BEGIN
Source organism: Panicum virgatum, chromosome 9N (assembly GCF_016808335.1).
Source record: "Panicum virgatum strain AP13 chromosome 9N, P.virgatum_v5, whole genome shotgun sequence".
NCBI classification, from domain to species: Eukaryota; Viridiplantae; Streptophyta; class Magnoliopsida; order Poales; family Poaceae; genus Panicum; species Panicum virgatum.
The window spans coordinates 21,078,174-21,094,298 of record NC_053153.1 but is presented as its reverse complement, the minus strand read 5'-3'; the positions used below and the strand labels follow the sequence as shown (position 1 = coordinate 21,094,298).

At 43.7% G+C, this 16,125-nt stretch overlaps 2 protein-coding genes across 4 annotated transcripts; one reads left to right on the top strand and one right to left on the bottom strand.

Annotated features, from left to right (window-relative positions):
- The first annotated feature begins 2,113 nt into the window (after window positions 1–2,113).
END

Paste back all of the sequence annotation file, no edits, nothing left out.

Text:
Source organism: Panicum virgatum, chromosome 9N (assembly GCF_016808335.1).
Source record: "Panicum virgatum strain AP13 chromosome 9N, P.virgatum_v5, whole genome shotgun sequence".
NCBI classification, from domain to species: Eukaryota; Viridiplantae; Streptophyta; class Magnoliopsida; order Poales; family Poaceae; genus Panicum; species Panicum virgatum.
The window spans coordinates 21,078,174-21,094,298 of record NC_053153.1 but is presented as its reverse complement, the minus strand read 5'-3'; the positions used below and the strand labels follow the sequence as shown (position 1 = coordinate 21,094,298).

At 43.7% G+C, this 16,125-nt stretch overlaps 2 protein-coding genes across 4 annotated transcripts; one reads left to right on the top strand and one right to left on the bottom strand.

Annotated features, from left to right (window-relative positions):
- The first annotated feature begins 2,113 nt into the window (after window positions 1–2,113).